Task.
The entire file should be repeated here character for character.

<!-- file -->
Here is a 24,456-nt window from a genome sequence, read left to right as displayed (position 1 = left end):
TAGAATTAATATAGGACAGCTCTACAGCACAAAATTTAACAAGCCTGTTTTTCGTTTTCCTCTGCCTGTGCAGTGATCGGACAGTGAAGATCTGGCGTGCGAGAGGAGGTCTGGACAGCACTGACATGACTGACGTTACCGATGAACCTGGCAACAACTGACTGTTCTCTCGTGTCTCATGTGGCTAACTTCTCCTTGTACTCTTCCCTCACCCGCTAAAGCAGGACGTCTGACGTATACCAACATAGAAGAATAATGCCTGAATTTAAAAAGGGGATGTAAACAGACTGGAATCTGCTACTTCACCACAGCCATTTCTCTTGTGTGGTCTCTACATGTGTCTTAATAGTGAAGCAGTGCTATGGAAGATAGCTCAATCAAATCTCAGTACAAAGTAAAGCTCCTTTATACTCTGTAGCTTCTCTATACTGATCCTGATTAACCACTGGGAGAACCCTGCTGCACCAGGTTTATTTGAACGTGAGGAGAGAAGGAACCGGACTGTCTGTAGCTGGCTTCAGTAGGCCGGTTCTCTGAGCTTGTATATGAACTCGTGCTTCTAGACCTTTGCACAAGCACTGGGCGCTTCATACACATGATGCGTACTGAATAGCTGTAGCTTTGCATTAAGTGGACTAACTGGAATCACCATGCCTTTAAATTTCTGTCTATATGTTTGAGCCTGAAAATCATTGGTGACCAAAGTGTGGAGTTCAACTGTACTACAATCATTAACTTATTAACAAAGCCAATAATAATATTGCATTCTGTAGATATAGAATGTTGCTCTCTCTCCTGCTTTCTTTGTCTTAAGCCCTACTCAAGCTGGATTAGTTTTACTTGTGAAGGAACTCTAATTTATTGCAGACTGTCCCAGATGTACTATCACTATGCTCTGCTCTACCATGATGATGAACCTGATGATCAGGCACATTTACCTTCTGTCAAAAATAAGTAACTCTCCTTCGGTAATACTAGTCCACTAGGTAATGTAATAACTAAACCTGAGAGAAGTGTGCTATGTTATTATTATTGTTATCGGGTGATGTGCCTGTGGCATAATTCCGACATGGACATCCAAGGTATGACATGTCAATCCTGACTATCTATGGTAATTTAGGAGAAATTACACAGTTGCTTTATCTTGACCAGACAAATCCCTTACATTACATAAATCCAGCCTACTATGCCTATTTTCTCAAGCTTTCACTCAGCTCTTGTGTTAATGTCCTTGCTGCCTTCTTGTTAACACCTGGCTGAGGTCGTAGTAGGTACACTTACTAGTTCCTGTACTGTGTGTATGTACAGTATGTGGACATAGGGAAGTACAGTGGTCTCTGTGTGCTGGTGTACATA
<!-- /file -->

Here is a 24,456-nt window from a genome sequence, read left to right as displayed (position 1 = left end):
TAGAATTAATATAGGACAGCTCTACAGCACAAAATTTAACAAGCCTGTTTTTCGTTTTCCTCTGCCTGTGCAGTGATCGGACAGTGAAGATCTGGCGTGCGAGAGGAGGTCTGGACAGCACTGACATGACTGACGTTACCGATGAACCTGGCAACAACTGACTGTTCTCTCGTGTCTCATGTGGCTAACTTCTCCTTGTACTCTTCCCTCACCCGCTAAAGCAGGACGTCTGACGTATACCAACATAGAAGAATAATGCCTGAATTTAAAAAGGGGATGTAAACAGACTGGAATCTGCTACTTCACCACAGCCATTTCTCTTGTGTGGTCTCTACATGTGTCTTAATAGTGAAGCAGTGCTATGGAAGATAGCTCAATCAAATCTCAGTACAAAGTAAAGCTCCTTTATACTCTGTAGCTTCTCTATACTGATCCTGATTAACCACTGGGAGAACCCTGCTGCACCAGGTTTATTTGAACGTGAGGAGAGAAGGAACCGGACTGTCTGTAGCTGGCTTCAGTAGGCCGGTTCTCTGAGCTTGTATATGAACTCGTGCTTCTAGACCTTTGCACAAGCACTGGGCGCTTCATACACATGATGCGTACTGAATAGCTGTAGCTTTGCATTAAGTGGACTAACTGGAATCACCATGCCTTTAAATTTCTGTCTATATGTTTGAGCCTGAAAATCATTGGTGACCAAAGTGTGGAGTTCAACTGTACTACAATCATTAACTTATTAACAAAGCCAATAATAATATTGCATTCTGTAGATATAGAATGTTGCTCTCTCTCCTGCTTTCTTTGTCTTAAGCCCTACTCAAGCTGGATTAGTTTTACTTGTGAAGGAACTCTAATTTATTGCAGACTGTCCCAGATGTACTATCACTATGCTCTGCTCTACCATGATGATGAACCTGATGATCAGGCACATTTACCTTCTGTCAAAAATAAGTAACTCTCCTTCGGTAATACTAGTCCACTAGGTAATGTAATAACTAAACCTGAGAGAAGTGTGCTATGTTATTATTATTGTTATCGGGTGATGTGCCTGTGGCATAATTCCGACATGGACATCCAAGGTATGACATGTCAATCCTGACTATCTATGGTAATTTAGGAGAAATTACACAGTTGCTTTATCTTGACCAGACAAATCCCTTACATTACATAAATCCAGCCTACTATGCCTATTTTCTCAAGCTTTCACTCAGCTCTTGTGTTAATGTCCTTGCTGCCTTCTTGTTAACACCTGGCTGAGGTCGTAGTAGGTACACTTACTAGTTCCTGTACTGTGTGTATGTACAGTATGTGGACATAGGGAAGTACAGTGGTCTCTGTGTGCTGGTGTACATA